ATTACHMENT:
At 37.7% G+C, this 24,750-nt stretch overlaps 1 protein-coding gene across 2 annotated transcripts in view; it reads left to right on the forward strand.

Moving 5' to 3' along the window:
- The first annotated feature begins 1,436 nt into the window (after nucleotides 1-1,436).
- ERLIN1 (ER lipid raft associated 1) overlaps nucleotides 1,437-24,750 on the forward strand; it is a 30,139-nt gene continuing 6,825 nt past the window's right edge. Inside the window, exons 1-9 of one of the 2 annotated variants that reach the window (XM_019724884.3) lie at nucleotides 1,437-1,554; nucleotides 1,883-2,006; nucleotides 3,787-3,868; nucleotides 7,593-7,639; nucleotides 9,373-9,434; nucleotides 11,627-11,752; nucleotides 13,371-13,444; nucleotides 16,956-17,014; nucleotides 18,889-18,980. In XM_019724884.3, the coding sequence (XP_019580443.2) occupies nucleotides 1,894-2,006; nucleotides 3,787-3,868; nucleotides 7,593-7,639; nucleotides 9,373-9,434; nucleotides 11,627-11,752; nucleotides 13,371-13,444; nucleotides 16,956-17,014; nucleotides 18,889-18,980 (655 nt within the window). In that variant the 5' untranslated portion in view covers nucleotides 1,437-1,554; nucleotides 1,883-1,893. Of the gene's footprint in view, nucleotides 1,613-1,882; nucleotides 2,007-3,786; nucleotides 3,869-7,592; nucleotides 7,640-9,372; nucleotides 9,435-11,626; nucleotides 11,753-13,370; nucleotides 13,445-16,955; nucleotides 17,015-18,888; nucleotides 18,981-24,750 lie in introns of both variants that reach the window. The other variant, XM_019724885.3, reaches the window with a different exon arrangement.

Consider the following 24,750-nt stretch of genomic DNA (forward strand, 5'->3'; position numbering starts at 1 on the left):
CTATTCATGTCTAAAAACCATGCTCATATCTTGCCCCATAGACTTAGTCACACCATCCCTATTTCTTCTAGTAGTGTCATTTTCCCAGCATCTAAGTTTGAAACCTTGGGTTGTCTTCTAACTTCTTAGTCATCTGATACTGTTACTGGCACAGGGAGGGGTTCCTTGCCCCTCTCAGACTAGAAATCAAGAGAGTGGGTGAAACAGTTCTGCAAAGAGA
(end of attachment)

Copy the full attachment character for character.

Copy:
At 37.7% G+C, this 24,750-nt stretch overlaps 1 protein-coding gene across 2 annotated transcripts in view; it reads left to right on the forward strand.

Moving 5' to 3' along the window:
- The first annotated feature begins 1,436 nt into the window (after nucleotides 1-1,436).
- ERLIN1 (ER lipid raft associated 1) overlaps nucleotides 1,437-24,750 on the forward strand; it is a 30,139-nt gene continuing 6,825 nt past the window's right edge. Inside the window, exons 1-9 of one of the 2 annotated variants that reach the window (XM_019724884.3) lie at nucleotides 1,437-1,554; nucleotides 1,883-2,006; nucleotides 3,787-3,868; nucleotides 7,593-7,639; nucleotides 9,373-9,434; nucleotides 11,627-11,752; nucleotides 13,371-13,444; nucleotides 16,956-17,014; nucleotides 18,889-18,980. In XM_019724884.3, the coding sequence (XP_019580443.2) occupies nucleotides 1,894-2,006; nucleotides 3,787-3,868; nucleotides 7,593-7,639; nucleotides 9,373-9,434; nucleotides 11,627-11,752; nucleotides 13,371-13,444; nucleotides 16,956-17,014; nucleotides 18,889-18,980 (655 nt within the window). In that variant the 5' untranslated portion in view covers nucleotides 1,437-1,554; nucleotides 1,883-1,893. Of the gene's footprint in view, nucleotides 1,613-1,882; nucleotides 2,007-3,786; nucleotides 3,869-7,592; nucleotides 7,640-9,372; nucleotides 9,435-11,626; nucleotides 11,753-13,370; nucleotides 13,445-16,955; nucleotides 17,015-18,888; nucleotides 18,981-24,750 lie in introns of both variants that reach the window. The other variant, XM_019724885.3, reaches the window with a different exon arrangement.

Consider the following 24,750-nt stretch of genomic DNA (forward strand, 5'->3'; position numbering starts at 1 on the left):
CTATTCATGTCTAAAAACCATGCTCATATCTTGCCCCATAGACTTAGTCACACCATCCCTATTTCTTCTAGTAGTGTCATTTTCCCAGCATCTAAGTTTGAAACCTTGGGTTGTCTTCTAACTTCTTAGTCATCTGATACTGTTACTGGCACAGGGAGGGGTTCCTTGCCCCTCTCAGACTAGAAATCAAGAGAGTGGGTGAAACAGTTCTGCAAAGAGA